The first thing that comes to mind are the controls and their responsiveness.  Sometimes Kevin would just flat out stop at the wrong moment, leading to capture.  It was especially noticeable when I was running in one direction and had to quickly turn and go the other.  While walking back and forth is otherwise pretty simple, going up and down stairs is not.  Kevin has to be positioned perfectly, we’re talking like a hair of movement one way or another, to make it up to the third floor.  The game also tries to give us a weird 2D perspective in the yard, leading to a situation where you can “get stuck” in a small space reserved for “up and down” movement.  A small walkway or some stepping stones would’ve helped.  Besides the obvious rooms of the house, the paths are never really made clear.  What?  I can jump out the window and shimmy down the drainage pipe?  I can set a trap on the treehouse ladder?  Makes me wonder if there’s more shit I don’t know.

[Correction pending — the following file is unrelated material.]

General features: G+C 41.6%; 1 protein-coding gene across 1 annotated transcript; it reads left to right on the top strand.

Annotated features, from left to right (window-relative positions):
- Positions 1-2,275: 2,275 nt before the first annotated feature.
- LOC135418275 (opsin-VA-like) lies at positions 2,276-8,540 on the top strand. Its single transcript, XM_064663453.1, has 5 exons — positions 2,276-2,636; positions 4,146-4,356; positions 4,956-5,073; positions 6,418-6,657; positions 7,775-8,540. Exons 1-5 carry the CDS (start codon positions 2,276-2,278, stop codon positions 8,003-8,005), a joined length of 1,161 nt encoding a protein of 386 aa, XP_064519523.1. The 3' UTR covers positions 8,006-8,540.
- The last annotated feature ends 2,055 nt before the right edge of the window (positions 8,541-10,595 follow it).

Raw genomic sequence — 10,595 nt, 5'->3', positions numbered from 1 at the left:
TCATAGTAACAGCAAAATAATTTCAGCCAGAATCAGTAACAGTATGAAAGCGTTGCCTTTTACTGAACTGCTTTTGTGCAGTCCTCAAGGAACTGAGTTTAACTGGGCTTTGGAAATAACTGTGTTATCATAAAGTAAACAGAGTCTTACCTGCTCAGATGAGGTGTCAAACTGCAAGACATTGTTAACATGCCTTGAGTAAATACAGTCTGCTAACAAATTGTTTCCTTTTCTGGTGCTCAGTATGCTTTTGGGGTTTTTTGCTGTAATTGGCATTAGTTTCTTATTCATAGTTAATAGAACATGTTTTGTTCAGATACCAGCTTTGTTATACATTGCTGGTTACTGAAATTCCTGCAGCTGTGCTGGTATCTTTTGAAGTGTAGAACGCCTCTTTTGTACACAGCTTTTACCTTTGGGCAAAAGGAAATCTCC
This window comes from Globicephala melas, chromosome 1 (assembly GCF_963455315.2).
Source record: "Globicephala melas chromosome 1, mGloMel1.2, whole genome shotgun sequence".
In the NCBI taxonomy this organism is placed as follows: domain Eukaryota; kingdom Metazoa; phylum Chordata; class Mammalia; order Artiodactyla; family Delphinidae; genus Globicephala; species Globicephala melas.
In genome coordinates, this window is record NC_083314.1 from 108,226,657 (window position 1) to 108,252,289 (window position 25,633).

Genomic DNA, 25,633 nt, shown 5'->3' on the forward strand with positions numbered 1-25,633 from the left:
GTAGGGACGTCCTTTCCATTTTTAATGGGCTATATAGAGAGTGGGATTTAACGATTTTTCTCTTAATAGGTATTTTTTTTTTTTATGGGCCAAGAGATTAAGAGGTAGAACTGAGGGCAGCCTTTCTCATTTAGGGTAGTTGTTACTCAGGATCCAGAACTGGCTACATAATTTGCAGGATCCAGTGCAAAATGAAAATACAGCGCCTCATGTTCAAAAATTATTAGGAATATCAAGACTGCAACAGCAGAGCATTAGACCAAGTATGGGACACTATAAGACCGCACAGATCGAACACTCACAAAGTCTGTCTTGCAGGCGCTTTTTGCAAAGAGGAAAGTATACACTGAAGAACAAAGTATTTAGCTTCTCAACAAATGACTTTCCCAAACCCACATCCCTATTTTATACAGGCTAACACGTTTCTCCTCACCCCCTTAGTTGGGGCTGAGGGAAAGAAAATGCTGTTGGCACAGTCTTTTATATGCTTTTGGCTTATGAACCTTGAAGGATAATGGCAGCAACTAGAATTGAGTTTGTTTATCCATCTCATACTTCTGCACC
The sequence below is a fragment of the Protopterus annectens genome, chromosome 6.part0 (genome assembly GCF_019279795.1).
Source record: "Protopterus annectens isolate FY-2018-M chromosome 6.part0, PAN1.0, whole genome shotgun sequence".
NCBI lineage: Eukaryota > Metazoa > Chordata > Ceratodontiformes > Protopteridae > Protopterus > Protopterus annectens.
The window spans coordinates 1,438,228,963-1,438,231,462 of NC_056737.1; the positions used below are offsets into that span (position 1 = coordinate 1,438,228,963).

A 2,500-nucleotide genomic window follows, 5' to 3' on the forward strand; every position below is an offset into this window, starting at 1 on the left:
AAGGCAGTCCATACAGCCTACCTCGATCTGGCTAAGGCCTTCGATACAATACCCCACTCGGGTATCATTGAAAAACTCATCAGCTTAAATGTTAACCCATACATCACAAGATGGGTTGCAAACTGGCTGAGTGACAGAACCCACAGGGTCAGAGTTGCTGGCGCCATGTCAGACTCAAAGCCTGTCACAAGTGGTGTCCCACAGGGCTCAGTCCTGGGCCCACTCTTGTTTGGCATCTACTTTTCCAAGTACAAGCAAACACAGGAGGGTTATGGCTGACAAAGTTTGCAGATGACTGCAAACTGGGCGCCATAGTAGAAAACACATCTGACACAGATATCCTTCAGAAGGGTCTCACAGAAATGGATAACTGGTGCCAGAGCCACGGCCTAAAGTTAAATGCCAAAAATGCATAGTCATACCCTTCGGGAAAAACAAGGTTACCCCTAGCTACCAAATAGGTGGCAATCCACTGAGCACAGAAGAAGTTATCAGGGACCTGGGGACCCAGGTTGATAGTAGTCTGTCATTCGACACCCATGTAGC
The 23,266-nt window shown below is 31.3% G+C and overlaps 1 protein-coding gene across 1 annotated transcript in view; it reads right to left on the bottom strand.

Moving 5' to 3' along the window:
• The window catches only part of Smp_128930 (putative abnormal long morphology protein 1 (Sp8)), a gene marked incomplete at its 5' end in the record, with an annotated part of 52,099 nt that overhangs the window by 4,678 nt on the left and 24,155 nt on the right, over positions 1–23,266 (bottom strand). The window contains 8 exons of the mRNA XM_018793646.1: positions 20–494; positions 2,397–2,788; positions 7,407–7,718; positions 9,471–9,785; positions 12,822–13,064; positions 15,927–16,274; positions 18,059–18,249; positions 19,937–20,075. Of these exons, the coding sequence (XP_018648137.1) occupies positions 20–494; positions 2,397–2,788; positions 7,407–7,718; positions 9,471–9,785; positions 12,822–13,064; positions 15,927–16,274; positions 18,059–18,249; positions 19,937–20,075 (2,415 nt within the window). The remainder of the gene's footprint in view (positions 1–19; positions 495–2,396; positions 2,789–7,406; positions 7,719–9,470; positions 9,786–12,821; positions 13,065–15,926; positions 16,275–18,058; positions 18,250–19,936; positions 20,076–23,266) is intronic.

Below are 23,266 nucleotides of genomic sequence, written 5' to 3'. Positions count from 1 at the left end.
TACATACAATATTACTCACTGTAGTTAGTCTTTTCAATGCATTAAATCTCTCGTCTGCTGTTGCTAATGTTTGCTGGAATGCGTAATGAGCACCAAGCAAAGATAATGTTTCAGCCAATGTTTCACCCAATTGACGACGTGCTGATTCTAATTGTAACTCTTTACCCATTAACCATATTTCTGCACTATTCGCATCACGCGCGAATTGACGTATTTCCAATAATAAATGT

Home Alone - NES

More running!  Now in the treehouse.

Now all this is plenty bad, but it’s just details.  The biggest issue I have with Home Alone is how utterly fucking pointless the whole thing is.  There’s not even any room to strategize since Harry and Marv are off screen most of the time (if you can see them then it’s too late!) and so many open (yet not always obvious) pathways to choose from.  All that’s left to do is run around…for 20…goddam…minutes…and hope that you’ve got the reflexive fortitude plus a moderate chunk of luck on your side.